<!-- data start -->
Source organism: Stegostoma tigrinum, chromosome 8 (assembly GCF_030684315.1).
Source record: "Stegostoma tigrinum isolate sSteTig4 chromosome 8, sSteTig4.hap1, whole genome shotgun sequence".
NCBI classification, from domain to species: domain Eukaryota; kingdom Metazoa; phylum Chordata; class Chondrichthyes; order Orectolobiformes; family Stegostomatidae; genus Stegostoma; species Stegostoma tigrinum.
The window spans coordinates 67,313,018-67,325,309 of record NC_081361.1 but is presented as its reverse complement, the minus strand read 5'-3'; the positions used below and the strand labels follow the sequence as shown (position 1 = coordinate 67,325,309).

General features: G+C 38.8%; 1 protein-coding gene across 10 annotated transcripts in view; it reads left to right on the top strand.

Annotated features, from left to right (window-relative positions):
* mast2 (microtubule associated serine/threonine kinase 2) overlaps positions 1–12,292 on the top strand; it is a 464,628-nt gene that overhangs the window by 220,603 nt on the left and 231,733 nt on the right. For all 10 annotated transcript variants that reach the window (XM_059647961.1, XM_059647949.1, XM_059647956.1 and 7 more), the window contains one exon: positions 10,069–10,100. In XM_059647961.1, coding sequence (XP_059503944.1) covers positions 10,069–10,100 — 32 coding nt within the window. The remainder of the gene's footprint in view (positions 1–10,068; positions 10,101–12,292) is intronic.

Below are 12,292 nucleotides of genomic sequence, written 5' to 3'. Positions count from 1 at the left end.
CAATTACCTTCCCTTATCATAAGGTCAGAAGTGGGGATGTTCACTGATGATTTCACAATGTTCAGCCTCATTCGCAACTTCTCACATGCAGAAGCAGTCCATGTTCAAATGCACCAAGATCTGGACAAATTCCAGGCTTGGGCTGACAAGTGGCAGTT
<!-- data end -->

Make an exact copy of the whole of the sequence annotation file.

Source organism: Stegostoma tigrinum, chromosome 8 (assembly GCF_030684315.1).
Source record: "Stegostoma tigrinum isolate sSteTig4 chromosome 8, sSteTig4.hap1, whole genome shotgun sequence".
NCBI classification, from domain to species: domain Eukaryota; kingdom Metazoa; phylum Chordata; class Chondrichthyes; order Orectolobiformes; family Stegostomatidae; genus Stegostoma; species Stegostoma tigrinum.
The window spans coordinates 67,313,018-67,325,309 of record NC_081361.1 but is presented as its reverse complement, the minus strand read 5'-3'; the positions used below and the strand labels follow the sequence as shown (position 1 = coordinate 67,325,309).

General features: G+C 38.8%; 1 protein-coding gene across 10 annotated transcripts in view; it reads left to right on the top strand.

Annotated features, from left to right (window-relative positions):
* mast2 (microtubule associated serine/threonine kinase 2) overlaps positions 1–12,292 on the top strand; it is a 464,628-nt gene that overhangs the window by 220,603 nt on the left and 231,733 nt on the right. For all 10 annotated transcript variants that reach the window (XM_059647961.1, XM_059647949.1, XM_059647956.1 and 7 more), the window contains one exon: positions 10,069–10,100. In XM_059647961.1, coding sequence (XP_059503944.1) covers positions 10,069–10,100 — 32 coding nt within the window. The remainder of the gene's footprint in view (positions 1–10,068; positions 10,101–12,292) is intronic.

Below are 12,292 nucleotides of genomic sequence, written 5' to 3'. Positions count from 1 at the left end.
CAATTACCTTCCCTTATCATAAGGTCAGAAGTGGGGATGTTCACTGATGATTTCACAATGTTCAGCCTCATTCGCAACTTCTCACATGCAGAAGCAGTCCATGTTCAAATGCACCAAGATCTGGACAAATTCCAGGCTTGGGCTGACAAGTGGCAGTT